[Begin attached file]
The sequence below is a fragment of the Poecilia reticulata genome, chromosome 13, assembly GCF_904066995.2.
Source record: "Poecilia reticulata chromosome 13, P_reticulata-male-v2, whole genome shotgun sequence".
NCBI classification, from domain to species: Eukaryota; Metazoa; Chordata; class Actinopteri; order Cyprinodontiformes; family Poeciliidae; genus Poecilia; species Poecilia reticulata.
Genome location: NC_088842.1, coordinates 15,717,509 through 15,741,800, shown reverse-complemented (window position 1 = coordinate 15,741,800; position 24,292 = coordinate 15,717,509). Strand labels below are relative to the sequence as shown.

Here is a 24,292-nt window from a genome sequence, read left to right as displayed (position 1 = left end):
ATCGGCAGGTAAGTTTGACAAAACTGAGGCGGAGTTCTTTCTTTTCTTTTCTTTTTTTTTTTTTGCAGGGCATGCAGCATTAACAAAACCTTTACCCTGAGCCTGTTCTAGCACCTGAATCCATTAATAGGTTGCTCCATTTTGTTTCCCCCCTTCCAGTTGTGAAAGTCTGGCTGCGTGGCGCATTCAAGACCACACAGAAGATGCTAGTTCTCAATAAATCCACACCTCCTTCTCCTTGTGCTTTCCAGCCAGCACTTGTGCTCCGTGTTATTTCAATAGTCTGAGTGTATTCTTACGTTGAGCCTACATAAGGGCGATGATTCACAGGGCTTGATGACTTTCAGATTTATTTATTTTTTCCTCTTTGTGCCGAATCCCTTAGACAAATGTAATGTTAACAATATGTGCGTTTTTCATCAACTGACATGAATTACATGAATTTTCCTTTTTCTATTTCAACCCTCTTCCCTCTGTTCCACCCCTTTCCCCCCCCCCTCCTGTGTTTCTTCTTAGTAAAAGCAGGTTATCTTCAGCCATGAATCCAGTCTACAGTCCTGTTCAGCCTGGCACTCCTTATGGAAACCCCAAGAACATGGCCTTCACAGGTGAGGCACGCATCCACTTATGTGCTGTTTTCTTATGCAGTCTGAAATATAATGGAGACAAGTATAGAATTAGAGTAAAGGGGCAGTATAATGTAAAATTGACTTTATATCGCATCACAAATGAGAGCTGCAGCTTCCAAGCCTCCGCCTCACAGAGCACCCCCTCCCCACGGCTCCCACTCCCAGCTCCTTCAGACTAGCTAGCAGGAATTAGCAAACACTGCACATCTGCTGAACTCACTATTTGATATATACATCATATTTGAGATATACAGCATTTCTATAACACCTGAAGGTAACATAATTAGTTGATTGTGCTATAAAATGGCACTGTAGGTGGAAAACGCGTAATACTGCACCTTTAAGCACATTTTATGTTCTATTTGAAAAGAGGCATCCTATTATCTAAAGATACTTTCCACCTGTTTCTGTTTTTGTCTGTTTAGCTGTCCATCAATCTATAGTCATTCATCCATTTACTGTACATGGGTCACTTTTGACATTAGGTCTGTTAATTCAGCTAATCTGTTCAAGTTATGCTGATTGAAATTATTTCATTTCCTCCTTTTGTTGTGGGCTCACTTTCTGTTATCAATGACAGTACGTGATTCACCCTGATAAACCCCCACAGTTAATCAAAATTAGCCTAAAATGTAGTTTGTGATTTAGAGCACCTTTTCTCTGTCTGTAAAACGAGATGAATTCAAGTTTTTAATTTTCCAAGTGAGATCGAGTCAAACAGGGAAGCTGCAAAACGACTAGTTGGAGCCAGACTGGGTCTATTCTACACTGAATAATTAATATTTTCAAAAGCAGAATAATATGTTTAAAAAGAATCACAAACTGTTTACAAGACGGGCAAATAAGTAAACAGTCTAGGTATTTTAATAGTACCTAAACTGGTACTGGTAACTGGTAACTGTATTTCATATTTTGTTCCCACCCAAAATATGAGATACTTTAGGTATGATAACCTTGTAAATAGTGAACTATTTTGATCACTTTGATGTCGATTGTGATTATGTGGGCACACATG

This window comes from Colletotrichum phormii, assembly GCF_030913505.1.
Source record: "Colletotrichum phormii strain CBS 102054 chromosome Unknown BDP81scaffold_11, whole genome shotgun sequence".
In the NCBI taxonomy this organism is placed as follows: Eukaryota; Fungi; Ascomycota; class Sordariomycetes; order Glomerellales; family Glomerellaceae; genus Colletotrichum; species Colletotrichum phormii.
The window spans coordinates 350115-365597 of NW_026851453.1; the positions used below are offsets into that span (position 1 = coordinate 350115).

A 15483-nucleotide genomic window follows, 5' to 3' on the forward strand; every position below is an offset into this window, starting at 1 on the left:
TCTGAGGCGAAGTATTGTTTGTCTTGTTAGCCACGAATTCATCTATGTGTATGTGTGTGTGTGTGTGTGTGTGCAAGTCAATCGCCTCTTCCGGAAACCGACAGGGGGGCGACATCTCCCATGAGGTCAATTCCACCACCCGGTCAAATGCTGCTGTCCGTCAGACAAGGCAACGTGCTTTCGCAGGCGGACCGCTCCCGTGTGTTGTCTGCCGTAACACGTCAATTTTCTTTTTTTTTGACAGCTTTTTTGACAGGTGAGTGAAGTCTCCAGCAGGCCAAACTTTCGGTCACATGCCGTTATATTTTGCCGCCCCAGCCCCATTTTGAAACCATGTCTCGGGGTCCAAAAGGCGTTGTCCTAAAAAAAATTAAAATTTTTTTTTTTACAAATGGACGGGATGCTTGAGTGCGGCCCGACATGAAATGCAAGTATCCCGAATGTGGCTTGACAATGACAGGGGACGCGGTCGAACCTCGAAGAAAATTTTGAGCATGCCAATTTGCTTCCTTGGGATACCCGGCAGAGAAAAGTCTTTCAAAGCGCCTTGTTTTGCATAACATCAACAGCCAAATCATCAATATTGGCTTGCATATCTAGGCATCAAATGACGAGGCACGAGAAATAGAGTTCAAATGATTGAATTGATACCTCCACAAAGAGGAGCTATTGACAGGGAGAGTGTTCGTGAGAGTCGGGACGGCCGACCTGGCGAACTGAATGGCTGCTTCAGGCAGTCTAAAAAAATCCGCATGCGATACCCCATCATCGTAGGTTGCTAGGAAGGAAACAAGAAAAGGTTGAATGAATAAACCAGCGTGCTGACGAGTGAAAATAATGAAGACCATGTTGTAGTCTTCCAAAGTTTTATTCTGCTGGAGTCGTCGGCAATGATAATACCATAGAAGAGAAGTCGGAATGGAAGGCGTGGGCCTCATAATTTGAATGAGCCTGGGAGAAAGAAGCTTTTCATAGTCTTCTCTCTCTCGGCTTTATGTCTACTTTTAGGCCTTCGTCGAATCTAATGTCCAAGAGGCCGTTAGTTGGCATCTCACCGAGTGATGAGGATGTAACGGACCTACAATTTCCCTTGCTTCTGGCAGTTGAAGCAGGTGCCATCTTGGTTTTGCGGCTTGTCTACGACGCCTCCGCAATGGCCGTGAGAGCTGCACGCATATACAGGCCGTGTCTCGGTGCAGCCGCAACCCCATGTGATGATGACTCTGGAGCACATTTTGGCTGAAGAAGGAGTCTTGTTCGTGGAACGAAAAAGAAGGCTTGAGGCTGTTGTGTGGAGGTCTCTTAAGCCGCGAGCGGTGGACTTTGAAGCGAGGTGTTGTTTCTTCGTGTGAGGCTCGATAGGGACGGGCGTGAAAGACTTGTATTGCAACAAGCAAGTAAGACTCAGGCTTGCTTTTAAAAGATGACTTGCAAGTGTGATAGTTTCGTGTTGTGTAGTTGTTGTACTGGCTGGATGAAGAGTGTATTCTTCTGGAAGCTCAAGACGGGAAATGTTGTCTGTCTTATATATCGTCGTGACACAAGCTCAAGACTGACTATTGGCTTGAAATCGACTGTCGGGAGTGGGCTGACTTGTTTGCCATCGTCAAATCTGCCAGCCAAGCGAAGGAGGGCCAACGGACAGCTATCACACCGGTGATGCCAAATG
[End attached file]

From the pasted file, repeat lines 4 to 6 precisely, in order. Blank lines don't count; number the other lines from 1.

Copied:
Genome location: NC_088842.1, coordinates 15,717,509 through 15,741,800, shown reverse-complemented (window position 1 = coordinate 15,741,800; position 24,292 = coordinate 15,717,509). Strand labels below are relative to the sequence as shown.

Here is a 24,292-nt window from a genome sequence, read left to right as displayed (position 1 = left end):
ATCGGCAGGTAAGTTTGACAAAACTGAGGCGGAGTTCTTTCTTTTCTTTTCTTTTTTTTTTTTTGCAGGGCATGCAGCATTAACAAAACCTTTACCCTGAGCCTGTTCTAGCACCTGAATCCATTAATAGGTTGCTCCATTTTGTTTCCCCCCTTCCAGTTGTGAAAGTCTGGCTGCGTGGCGCATTCAAGACCACACAGAAGATGCTAGTTCTCAATAAATCCACACCTCCTTCTCCTTGTGCTTTCCAGCCAGCACTTGTGCTCCGTGTTATTTCAATAGTCTGAGTGTATTCTTACGTTGAGCCTACATAAGGGCGATGATTCACAGGGCTTGATGACTTTCAGATTTATTTATTTTTTCCTCTTTGTGCCGAATCCCTTAGACAAATGTAATGTTAACAATATGTGCGTTTTTCATCAACTGACATGAATTACATGAATTTTCCTTTTTCTATTTCAACCCTCTTCCCTCTGTTCCACCCCTTTCCCCCCCCCCTCCTGTGTTTCTTCTTAGTAAAAGCAGGTTATCTTCAGCCATGAATCCAGTCTACAGTCCTGTTCAGCCTGGCACTCCTTATGGAAACCCCAAGAACATGGCCTTCACAGGTGAGGCACGCATCCACTTATGTGCTGTTTTCTTATGCAGTCTGAAATATAATGGAGACAAGTATAGAATTAGAGTAAAGGGGCAGTATAATGTAAAATTGACTTTATATCGCATCACAAATGAGAGCTGCAGCTTCCAAGCCTCCGCCTCACAGAGCACCCCCTCCCCACGGCTCCCACTCCCAGCTCCTTCAGACTAGCTAGCAGGAATTAGCAAACACTGCACATCTGCTGAACTCACTATTTGATATATACATCATATTTGAGATATACAGCATTTCTATAACACCTGAAGGTAACATAATTAGTTGATTGTGCTATAAAATGGCACTGTAGGTGGAAAACGCGTAATACTGCACCTTTAAGCACATTTTATGTTCTATTTGAAAAGAGGCATCCTATTATCTAAAGATACTTTCCACCTGTTTCTGTTTTTGTCTGTTTAGCTGTCCATCAATCTATAGTCATTCATCCATTTACTGTACATGGGTCACTTTTGACATTAGGTCTGTTAATTCAGCTAATCTGTTCAAGTTATGCTGATTGAAATTATTTCATTTCCTCCTTTTGTTGTGGGCTCACTTTCTGTTATCAATGACAGTACGTGATTCACCCTGATAAACCCCCACAGTTAATCAAAATTAGCCTAAAATGTAGTTTGTGATTTAGAGCACCTTTTCTCTGTCTGTAAAACGAGATGAATTCAAGTTTTTAATTTTCCAAGTGAGATCGAGTCAAACAGGGAAGCTGCAAAACGACTAGTTGGAGCCAGACTGGGTCTATTCTACACTGAATAATTAATATTTTCAAAAGCAGAATAATATGTTTAAAAAGAATCACAAACTGTTTACAAGACGGGCAAATAAGTAAACAGTCTAGGTATTTTAATAGTACCTAAACTGGTACTGGTAACTGGTAACTGTATTTCATATTTTGTTCCCACCCAAAATATGAGATACTTTAGGTATGATAACCTTGTAAATAGTGAACTATTTTGATCACTTTGATGTCGATTGTGATTATGTGGGCACACATG